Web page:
1) Android Motorola



    2) Android Everyone Else







    I think he was implying more the opposite, that samsung, htc, etc would all fork their own versions of android, but that's not going to happen unless they can somehow come up with an ecosystem at least as potent as Android market and Google Applications. The only US company who has that kinda potential is Amazon. HTC and Samsung don't. Baidu is the Chinese search engine, so I'm betting they have replacements for most Gapps, and I don't think the market would make it past china's censors anyway.
  • brainlessbrainless Posts: 272member
    Quote:
    Originally Posted by melgross View Post


    Some work on Gingerbread, but most of those that do, don't work properly.



    Thats a bold (and false) statement that most Froyo application doesn't work on Gingerbread. You bother to provide any sources to support that bogus claim ?



    Quote:
    Originally Posted by melgross View Post


    I assume you've been running Ice Cream Sandwich?



    It is the same assumption that there are many people who run final version of iOS 5. There might be some people, but they are not allowed to answer your question. Generally speaking, both platforms are doing pretty decent job in backward compatibility.



    Quote:
    Originally Posted by melgross View Post


    But the major problem is that many people will not be able to upgrade at all, or will be months behind. That's a big problem for Android.



    Hm, maybe it is problem for you, or that crowd of sheeple who will need to spend a night in the queue to get the iPhone X the very first day it is released, otherwise their life is ruined forever. Vast majority of the mobile users have no clue what version of OS they are using, and all they care their favorite app is available for their phone. Which is pretty much the case with both iOS 3, 4, 5 and Android Froyo, Gingerbread and Ice Cream Sandwich.
  • tenobelltenobell Posts: 7,014member
    Statements like this don't lend much credibility to your argument.



    Name calling is the clear sign of someone who has run out of facts to back up their argument.



    Quote:
    Originally Posted by Brainless View Post


    Hm, maybe it is problem for you, or that crowd of sheeple who will need to spend a night in the queue to get the iPhone X the very first day it is released, otherwise their life is ruined forever. Vast majority of the mobile users have no clue what version of OS they are using, and all they care their favorite app is available for their phone. Which is pretty much the case with both iOS 3, 4, 5 and Android Froyo, Gingerbread and Ice Cream Sandwich.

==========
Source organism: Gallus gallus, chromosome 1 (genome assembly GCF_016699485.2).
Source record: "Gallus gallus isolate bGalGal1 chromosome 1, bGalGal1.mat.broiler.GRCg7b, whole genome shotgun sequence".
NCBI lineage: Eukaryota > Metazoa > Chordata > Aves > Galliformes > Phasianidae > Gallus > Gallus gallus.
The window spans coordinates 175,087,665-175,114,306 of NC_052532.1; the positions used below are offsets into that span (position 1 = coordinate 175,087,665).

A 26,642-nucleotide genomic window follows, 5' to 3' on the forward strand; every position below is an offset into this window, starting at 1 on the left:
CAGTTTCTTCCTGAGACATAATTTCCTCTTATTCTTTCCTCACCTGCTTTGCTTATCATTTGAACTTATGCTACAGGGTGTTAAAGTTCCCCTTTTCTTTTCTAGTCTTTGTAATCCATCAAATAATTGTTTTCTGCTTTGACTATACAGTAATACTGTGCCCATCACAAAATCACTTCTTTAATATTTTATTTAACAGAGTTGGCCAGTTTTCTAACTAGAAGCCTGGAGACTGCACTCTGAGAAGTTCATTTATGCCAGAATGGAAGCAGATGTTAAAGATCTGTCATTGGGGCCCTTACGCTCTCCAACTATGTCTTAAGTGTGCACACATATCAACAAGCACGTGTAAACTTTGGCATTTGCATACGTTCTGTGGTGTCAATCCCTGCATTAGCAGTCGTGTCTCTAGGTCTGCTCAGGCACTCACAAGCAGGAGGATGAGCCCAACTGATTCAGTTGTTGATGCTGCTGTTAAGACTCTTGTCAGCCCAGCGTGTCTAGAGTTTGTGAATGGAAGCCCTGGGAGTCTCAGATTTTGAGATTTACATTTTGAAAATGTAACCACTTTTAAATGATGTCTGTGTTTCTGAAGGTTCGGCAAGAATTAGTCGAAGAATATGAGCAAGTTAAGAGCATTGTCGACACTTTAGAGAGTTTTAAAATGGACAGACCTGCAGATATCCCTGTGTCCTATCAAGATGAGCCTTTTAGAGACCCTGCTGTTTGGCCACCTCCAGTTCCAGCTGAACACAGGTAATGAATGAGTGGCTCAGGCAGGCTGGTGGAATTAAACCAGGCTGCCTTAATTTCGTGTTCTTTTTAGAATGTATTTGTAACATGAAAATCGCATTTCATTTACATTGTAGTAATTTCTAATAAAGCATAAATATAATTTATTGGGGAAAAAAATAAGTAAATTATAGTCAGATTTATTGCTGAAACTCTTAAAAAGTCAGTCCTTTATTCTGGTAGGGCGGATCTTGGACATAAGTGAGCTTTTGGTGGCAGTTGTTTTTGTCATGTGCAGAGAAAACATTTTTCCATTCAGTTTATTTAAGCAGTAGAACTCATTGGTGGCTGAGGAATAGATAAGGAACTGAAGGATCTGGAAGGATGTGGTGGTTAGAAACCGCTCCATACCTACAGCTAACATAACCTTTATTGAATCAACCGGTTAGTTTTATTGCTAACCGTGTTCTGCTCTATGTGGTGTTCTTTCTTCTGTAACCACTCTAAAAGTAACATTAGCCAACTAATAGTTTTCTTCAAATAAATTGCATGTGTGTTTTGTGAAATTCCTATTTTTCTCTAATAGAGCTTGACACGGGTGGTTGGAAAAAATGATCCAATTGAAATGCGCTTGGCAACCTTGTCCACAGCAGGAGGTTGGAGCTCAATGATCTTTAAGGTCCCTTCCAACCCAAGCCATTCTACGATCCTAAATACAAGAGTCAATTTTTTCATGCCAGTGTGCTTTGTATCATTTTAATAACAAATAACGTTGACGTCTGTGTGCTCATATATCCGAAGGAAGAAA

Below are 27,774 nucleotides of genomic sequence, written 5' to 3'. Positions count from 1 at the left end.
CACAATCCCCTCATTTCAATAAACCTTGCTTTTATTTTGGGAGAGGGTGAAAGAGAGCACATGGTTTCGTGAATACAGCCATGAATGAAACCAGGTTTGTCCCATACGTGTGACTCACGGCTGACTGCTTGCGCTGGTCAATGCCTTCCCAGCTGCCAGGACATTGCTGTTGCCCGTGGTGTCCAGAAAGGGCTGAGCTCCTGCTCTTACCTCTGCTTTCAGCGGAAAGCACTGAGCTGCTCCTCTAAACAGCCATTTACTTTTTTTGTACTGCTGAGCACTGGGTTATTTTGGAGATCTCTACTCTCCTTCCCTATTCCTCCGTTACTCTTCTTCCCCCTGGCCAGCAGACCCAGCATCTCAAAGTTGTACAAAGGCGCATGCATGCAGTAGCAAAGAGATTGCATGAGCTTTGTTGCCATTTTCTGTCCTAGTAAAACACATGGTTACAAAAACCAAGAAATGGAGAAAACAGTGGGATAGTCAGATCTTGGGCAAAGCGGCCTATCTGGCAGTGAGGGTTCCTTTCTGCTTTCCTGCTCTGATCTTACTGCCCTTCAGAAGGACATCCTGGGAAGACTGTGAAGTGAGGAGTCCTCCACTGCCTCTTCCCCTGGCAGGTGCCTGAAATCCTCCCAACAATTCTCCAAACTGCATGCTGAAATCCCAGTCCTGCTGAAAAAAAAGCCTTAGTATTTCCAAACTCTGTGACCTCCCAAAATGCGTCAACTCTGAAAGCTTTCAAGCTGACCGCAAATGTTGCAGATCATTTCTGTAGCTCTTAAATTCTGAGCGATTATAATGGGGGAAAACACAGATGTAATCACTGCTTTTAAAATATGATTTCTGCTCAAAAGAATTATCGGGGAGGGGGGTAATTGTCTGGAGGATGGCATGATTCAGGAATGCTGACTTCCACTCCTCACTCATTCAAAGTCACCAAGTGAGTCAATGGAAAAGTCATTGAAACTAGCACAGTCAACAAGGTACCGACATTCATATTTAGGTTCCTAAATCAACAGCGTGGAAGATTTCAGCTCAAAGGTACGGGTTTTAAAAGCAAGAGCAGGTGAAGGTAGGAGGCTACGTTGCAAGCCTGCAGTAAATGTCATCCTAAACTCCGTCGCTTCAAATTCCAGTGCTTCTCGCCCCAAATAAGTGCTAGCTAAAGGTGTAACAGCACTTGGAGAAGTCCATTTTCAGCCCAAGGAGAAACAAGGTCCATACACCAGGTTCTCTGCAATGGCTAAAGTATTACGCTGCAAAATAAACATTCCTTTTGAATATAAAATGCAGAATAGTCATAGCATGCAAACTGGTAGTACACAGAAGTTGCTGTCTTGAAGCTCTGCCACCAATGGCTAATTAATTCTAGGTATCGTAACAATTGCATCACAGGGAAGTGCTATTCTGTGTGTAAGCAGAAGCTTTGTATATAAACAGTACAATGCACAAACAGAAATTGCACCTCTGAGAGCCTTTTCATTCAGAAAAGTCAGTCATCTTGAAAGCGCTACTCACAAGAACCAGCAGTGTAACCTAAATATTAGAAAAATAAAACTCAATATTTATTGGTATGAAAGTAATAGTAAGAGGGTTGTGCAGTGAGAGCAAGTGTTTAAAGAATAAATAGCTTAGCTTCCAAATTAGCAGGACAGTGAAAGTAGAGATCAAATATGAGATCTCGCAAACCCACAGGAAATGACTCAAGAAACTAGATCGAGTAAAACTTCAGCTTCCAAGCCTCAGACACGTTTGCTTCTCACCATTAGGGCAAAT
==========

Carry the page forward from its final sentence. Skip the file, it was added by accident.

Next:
• jensonbjensonb Posts: 495member
    Every OEM and his mum is going to have an Android fork soon, and with good reason - Google's jumping into hardware full-time. Any manufacturer who got burned by PlaysForSure should know what that means:



    Mr OS Licensor is about to lose a bunch of money doing everything in its power to kill your products dead, whilst pretending to be your best friend.
  • mstonemstone Posts: 11,510member
    Quote:
    Originally Posted by melgross View Post


    It took Apple several years to get full certification for their version, and possibly that also has you confused. Most versions of UNIX were never certified, which didn't mean they weren't UNIX. The only certified versions, from what I remember are, OS X, AIX and Solaris.





    I was curious about that so I searched around. This is the list I found of UNIX certified OS versions/brands for anyone who might be interested. Not sure if the list needs updating since Lion is not included.



    http://www.opengroup.org/openbrand/register/
  • anantksundaramanantksundaram Posts: 16,913member
    Are you sure the right word in the headline is 'forks'?
  • brainlessbrainless Posts: 272member
    Quote:
    Originally Posted by TenoBell View Post


    Statements like this don't lend much credibility to your argument.



    Name calling is the clear sign of someone who has run out of facts to back up their argument.



    Which part of it is name calling ?
  • solipsismsolipsism Posts: 25,726member
    Quote:
    Originally Posted by mstone View Post


    I was curious about that so I searched around. This is the list I found of UNIX certified OS versions/brands for anyone who might be interested. Not sure if the list needs updating since Lion is not included.



    http://www.opengroup.org/openbrand/register/



    It may be up to date, it just might be that Lion has yet to get approval.



    To illustrate, Snow Leopard was publicly unveiled on June*8,*2009 at the Apple Worldwide Developers Conference. On August*28,*2009, it was released worldwide, yet it wasnt until October 22, 2009 it was deemed certified.
    On the other hand, Leopard was certified before it was released to the public.
  • leesmithleesmith Posts: 119member
    Quote:
    Originally Posted by neiltc13 View Post


    Not really sure why people keep posting that tablet image. How about this:



    Before iPad:







    iOS5 on iPad:







    Apple 1993

  • friedlobsterfriedlobster Posts: 386member
    Google steals from Apple.



    China steals from Google.



    Hahahahaha you suck Google! You suuuuuuuuuuuuuck!!!
  • splash-reversesplash-reverse Posts: 648member
    Quote:
    Originally Posted by michaelb View Post


    With the Amazon tablet and now this, Google can't be too happy about losing control of the OS it's done all the development work on (even if they did steal large chunks of, er, inspiration for it).



    [...]



    And at the same time deploy their propaganda bots to make it seem like it's the best thing to happen to the industry.





    The next thing for Google to do.... abandon Android cold, naturally. Just like their every other so called 'inventions' (read COPY).
Sign In or Register to comment.